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seven questions about technology

When you visit the tallest floor of a London skyscraper, you realise that perspective matters. From the 39th floor, London appears to be nothing more but a whimsically assembled menagerie of various shapes clustered on the banks of a single ribbon of blue, the Thames, bending around the tongue-like Isle of Dogs on its way to the City.

I sometimes wonder what it would feel like to look at time in this way, with perspective and distance.

It sometimes seems infuriating that time is a dimension that cannot be examined in both directions. We can only look back and hypothesize about the future, but there is no skyscraper we can climb which will show us the whole view.

The future humans will look at us, our buildings and customs and cultures, and wonder why we made the mistakes we did. Perhaps, they will try to walk a bit in our shoes to too see why our choices appeared obvious.

They will look at our tablets and smart phones the way we look at floppy disks, VHS tapes and cassettes, with a wry smile and maybe an eye-roll ( full disclosure: I am a child of the floppy-disk age, but even I rolled eyes at cassettes )

Why should we let posterity have all the fun? Even though every generation is, in a way, blind to the shortcomings and dangers of the technology du-jour, that should not stop us from taking a critical look at what is happening.

Neil Postman, an influential voice on this topic, was a cultural critic and professor, a historian of technology and media. In a March 1997 speech “The Surrender of Culture to Technology” (it is available on Youtube) Postman outlined seven questions that we can use to evaluate a new technology.

Before looking at the questions, we should make note of an important distinction between the words media and technology. A technology to a medium is what a brain is to a mind, Postman says. A technology is machine, a medium is a social creation. How a technology is used by a culture is not necessarily the only way it could be used.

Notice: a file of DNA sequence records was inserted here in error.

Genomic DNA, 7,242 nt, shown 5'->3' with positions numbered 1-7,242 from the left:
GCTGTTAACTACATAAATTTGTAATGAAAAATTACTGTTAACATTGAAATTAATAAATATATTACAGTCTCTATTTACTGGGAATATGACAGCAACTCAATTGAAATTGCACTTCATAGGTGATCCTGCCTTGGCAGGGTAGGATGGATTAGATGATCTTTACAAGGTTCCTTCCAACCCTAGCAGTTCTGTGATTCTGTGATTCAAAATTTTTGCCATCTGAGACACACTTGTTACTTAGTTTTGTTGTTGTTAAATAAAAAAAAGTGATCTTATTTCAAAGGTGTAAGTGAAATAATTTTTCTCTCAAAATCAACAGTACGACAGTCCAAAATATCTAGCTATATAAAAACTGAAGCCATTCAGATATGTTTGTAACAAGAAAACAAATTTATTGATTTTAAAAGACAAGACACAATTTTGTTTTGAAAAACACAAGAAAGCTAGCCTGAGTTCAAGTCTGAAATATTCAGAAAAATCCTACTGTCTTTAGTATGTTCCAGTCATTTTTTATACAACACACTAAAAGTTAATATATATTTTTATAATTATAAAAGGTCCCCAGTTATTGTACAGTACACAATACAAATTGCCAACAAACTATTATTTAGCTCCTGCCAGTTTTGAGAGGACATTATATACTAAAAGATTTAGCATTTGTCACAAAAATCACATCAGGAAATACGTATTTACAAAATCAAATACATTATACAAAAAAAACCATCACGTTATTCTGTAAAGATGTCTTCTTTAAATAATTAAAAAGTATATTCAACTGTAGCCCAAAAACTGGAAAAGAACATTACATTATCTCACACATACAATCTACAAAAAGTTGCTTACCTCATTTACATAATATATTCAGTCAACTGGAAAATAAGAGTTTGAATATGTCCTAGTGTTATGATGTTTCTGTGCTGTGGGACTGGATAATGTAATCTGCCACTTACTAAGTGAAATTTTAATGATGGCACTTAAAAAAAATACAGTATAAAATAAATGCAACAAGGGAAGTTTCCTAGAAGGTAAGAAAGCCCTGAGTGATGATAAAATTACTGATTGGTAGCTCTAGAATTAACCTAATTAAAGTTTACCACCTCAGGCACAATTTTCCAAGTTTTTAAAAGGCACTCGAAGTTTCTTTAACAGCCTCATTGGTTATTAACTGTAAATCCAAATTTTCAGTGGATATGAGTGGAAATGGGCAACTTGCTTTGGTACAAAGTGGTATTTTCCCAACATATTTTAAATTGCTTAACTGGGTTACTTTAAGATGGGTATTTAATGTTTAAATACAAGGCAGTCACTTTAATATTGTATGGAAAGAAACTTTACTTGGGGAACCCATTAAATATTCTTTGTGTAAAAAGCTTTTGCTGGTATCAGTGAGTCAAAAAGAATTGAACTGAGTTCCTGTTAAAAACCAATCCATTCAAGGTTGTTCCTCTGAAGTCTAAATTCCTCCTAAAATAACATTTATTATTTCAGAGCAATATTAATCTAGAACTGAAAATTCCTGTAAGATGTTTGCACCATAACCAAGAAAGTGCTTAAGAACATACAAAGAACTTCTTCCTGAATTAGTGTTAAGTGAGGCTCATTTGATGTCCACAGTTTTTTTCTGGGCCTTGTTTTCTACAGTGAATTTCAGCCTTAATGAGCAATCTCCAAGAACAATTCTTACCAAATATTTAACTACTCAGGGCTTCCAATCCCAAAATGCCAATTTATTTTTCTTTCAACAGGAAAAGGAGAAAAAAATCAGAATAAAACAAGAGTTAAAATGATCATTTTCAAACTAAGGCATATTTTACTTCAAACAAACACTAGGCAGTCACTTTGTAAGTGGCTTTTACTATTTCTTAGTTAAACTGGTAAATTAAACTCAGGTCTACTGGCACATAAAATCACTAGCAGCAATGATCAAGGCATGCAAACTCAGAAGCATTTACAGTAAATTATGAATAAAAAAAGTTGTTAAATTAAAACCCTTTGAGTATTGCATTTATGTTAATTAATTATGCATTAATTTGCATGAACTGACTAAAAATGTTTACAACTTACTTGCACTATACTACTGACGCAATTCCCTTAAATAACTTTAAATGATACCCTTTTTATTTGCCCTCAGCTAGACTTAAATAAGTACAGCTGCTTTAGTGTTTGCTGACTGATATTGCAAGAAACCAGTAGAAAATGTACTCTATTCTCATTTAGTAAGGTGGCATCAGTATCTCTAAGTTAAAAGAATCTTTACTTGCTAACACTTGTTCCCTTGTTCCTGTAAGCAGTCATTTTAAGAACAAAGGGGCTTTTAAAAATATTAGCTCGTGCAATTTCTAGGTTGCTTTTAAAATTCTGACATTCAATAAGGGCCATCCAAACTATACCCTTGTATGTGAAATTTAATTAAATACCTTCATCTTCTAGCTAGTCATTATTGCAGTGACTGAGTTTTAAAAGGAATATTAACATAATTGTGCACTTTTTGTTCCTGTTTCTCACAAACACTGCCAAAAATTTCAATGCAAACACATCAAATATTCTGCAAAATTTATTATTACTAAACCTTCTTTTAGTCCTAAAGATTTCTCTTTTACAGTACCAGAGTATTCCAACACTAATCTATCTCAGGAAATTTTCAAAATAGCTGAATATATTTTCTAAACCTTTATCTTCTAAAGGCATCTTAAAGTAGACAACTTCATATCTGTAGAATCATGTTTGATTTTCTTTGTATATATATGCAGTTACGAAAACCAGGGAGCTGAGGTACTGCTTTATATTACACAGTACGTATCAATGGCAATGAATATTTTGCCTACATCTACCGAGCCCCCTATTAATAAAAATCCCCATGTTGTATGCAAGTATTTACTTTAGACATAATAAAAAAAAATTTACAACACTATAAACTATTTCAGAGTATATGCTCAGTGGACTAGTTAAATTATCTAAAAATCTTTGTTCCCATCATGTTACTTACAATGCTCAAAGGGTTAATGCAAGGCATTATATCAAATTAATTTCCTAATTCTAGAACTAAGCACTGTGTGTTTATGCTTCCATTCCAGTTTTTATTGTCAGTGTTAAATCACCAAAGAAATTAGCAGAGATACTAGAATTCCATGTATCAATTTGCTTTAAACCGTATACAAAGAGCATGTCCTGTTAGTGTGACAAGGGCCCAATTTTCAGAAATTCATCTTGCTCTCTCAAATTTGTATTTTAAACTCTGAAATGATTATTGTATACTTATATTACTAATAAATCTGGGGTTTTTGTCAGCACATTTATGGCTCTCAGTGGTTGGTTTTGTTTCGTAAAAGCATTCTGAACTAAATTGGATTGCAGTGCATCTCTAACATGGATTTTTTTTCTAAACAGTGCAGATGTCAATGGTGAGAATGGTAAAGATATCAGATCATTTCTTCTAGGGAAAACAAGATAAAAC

The seven questions about technology:

  1. What is the problem to which this technology is a solution? There are technologies that are not solutions to any problem.

  2. Whose problem is this? Most technologies do solve a problem. Who will benefit from this technology and who will pay for it? These are sometimes not the same people.

  3. What new problems might be created, because we have solved the old problem? Technologies generate new problems, but sometimes it is hard to know what new problems will be. For example, Postman argued, that the television, while allowing for mass-communication and mass-entertainment, had permanently changed the nature of political discourse. It would have been fascinating to hear his take on Twitter in November 2016.

  4. Which people and what institutions might be most seriously harmed by this technology?

  5. What changes in language are being enforced by new technologies? What is lost and what is gained?

  6. What sort of institutions acquire special economic and political power because of technological change?

  7. What alternative uses might be made of a technology? What alternative media might arise from this technology?

Postman argued that it was not inevitable that television (the physical technology ) became the commercial television we all know today. He cited examples of countries where (in the 90s) television was not subject to any commercial interests. The crux of the argument is that the medium (the current world wide web for example) that exists of a particular technology (the physical internet network) is not the only possible medium we could have created. How a particular technology is transformed into a particular medium is very complex and involves society, politics and greed.